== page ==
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News ID: 58785 |
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Publish Date: 10:07 - 07 December 2015

European companies have Iranian advantage over US competitors

EUROPEAN companies have a first-mover advantage over US competitors when it comes to trading with post-sanctions Iran.

European companies have Iranian advantage over US competitors
According to MANA, that is because the lifting of sanctions against Iran does not immediately include US companies, or US nationals, including those nationals working in non-US companies, a seminar for shipping professionals in London was told.
“The gap between US companies’ abilities to trade with Iran, and European competitors’ ability to trade, will widen over time, because it is the [European Union] sanctions that are being lifted, it is not the US sanctions with domestic effect,” HFW partner Daniel Martin told an industry audience.
“US persons will remain subject to all of the US rules that have applied since the 1970s and they will not be changed by this agreement.”
In comparison, EU companies will be able to trade with Iran from Implementation Day, the point at which Iran has satisfied its requirements under the Joint Comprehensive Plan of Action. There is no set date for Implementation Day under the JCPOA, but many believe it will be towards the end of the first half of 2016.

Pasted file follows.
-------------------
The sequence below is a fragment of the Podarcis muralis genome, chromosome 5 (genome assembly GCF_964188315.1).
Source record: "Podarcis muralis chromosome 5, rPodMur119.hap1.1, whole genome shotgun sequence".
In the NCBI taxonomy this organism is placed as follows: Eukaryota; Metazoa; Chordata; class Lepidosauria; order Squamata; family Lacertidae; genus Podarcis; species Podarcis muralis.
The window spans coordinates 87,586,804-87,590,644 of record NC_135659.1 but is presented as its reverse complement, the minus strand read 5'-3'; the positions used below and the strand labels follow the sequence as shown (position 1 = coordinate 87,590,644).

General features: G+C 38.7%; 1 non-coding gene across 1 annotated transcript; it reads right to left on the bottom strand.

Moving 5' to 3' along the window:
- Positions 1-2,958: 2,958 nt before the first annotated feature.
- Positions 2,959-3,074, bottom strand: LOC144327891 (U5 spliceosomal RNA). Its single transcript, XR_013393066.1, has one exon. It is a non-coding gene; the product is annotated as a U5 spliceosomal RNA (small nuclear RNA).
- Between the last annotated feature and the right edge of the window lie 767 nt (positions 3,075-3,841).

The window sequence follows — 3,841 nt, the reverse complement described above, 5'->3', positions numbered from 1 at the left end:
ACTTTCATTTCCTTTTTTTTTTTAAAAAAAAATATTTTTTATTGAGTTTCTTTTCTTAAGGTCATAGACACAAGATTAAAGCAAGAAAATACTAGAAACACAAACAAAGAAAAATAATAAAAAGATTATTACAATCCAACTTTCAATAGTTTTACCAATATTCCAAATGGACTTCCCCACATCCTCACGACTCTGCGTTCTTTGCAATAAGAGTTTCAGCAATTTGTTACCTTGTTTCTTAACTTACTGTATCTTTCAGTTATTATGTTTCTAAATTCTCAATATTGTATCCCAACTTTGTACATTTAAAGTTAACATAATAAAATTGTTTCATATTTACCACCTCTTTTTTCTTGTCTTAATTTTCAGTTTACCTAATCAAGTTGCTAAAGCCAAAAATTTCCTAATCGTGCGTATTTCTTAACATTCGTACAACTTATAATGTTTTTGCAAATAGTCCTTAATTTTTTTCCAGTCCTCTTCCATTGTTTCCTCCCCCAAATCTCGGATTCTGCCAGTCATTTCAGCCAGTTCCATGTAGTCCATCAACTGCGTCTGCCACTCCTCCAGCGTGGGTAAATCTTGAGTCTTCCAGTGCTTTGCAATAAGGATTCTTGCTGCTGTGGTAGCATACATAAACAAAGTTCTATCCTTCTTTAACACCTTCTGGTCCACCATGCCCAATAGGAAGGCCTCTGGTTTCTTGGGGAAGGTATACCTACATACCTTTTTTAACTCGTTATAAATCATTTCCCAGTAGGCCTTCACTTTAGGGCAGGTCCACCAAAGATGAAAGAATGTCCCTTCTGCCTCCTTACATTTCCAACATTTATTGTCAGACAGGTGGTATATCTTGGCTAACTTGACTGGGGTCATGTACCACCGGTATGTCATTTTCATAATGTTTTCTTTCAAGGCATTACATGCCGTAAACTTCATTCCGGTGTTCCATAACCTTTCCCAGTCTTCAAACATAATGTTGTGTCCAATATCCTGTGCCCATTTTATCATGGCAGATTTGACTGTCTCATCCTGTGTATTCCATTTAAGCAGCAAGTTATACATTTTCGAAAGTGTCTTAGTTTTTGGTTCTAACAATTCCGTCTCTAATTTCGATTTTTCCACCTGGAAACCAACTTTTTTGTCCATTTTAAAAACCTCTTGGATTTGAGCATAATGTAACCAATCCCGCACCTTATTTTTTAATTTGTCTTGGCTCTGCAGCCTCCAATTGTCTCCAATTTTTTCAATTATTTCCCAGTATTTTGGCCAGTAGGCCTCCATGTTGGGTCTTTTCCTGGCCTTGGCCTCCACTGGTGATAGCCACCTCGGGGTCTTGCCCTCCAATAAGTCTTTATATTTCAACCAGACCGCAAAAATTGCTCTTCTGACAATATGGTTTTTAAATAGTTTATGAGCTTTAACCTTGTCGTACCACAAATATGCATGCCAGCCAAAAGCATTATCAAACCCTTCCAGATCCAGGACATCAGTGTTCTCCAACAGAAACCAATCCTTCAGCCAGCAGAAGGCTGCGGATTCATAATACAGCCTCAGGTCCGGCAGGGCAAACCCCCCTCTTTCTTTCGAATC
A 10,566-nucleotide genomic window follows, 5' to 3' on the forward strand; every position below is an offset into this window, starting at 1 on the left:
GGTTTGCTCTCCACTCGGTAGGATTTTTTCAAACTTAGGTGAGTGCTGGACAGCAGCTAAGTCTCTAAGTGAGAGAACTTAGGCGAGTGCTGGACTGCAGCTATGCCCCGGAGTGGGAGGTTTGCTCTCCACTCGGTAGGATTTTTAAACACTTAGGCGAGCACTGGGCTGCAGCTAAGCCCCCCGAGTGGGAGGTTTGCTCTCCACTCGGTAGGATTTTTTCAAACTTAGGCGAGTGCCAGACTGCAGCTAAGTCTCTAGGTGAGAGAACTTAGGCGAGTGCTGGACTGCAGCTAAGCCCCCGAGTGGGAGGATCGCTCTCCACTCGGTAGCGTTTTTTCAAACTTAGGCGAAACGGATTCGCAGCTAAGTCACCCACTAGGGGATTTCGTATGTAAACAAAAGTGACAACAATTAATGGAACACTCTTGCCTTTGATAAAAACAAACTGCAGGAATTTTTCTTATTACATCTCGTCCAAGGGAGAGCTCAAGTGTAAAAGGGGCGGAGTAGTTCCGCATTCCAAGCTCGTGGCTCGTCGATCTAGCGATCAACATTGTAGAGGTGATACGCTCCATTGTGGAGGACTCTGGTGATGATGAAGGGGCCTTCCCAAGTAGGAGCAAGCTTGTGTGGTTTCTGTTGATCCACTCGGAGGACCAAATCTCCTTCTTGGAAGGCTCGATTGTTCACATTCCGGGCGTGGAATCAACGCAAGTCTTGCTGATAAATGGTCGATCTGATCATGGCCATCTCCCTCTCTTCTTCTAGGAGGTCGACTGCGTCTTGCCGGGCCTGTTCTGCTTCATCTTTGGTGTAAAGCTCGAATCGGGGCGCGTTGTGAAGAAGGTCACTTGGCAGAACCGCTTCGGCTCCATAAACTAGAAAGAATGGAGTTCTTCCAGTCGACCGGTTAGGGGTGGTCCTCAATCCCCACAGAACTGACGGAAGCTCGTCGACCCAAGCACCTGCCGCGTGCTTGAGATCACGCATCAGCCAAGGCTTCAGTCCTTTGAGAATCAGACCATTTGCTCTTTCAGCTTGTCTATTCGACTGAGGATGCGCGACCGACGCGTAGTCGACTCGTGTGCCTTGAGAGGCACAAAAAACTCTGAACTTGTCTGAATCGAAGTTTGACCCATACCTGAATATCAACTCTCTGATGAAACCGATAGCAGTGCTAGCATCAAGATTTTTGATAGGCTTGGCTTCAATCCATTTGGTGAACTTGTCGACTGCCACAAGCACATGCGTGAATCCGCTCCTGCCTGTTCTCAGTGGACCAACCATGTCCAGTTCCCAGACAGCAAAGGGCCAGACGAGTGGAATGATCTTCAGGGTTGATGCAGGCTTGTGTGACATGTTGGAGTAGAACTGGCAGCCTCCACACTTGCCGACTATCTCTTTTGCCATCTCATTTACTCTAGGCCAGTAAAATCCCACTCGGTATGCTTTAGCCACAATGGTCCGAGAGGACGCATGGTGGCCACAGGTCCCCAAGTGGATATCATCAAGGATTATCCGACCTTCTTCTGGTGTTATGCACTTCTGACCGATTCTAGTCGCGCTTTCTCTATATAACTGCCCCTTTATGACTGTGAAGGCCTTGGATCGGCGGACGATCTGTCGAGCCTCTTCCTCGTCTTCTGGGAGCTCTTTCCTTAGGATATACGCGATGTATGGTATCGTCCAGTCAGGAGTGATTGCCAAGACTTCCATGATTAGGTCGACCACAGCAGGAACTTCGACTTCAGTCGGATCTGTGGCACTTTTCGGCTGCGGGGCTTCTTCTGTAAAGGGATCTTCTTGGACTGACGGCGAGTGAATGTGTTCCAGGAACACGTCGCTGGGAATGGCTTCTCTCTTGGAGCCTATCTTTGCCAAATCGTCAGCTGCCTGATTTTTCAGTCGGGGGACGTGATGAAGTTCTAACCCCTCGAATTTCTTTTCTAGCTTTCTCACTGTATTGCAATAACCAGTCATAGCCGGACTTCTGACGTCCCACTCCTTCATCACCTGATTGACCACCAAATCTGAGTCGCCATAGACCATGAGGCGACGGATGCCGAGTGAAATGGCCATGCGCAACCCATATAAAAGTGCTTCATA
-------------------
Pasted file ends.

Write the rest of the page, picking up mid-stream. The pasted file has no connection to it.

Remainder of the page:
A number of European maritime interests have already held talks with, and in some cases visited, Iran to discuss possible trade post-sanctions.
In May, Iran’s Ports and Maritime Organisation announced that some shipping lines had not waited for sanctions to be waived, and had entered into negotiations with Iranian entities.
A number of news sources have since reported that seven international shipping lines have resumed calls at Shahid Rajaee, in Bandar Abbas, including Messina, CMA CGM, PIL, Evergreen and Wan Hai.
Antwerp Port sent a delegation to Iran in October and again in November. Billed as a "fact finding mission", port alderman and Port Authority chairman Marc Van Peel, petrochemical and shipping professionals met the Ports and Maritime Organisation head Mohammad Saeednejad, Islamic Republic Shipping Lines head Mohammad Saeidi, the Iranian Customs service and the Iranian Investment Organisation, as well as a number of private Iranian companies.
The delegation concluded with a visit to Shahid Rajaee port and the Queshm free trade zone
“Up until 2010 Antwerp was the largest European port destination for Iranian cargoes,” said Mr Van Peel in a press release. “In the light of the recent nuclear agreement and the raising of economic sanctions, we wanted to let the Iranians know directly that Antwerp is still the ideal hub for reaching the European hinterland.”
As well as first mover advantage, EU companies that maintained relationships with Iran longest after international sanctions were imposed were most likely to renew those relationships, according to Mr Martin.
The US will issue a number of waivers to its sanctions legislation for specific transactions post-Implementation Day including the ability of US persons to supply commercial aircraft, parts and services to Iran.
US persons will also be able to apply for licences to engage in more personal transactions with Iran in terms of buying carpets, and in terms of buying foodstuffs, said Mr Martin.
However, all other changes to US legislation will pertain to non-US persons, he said.
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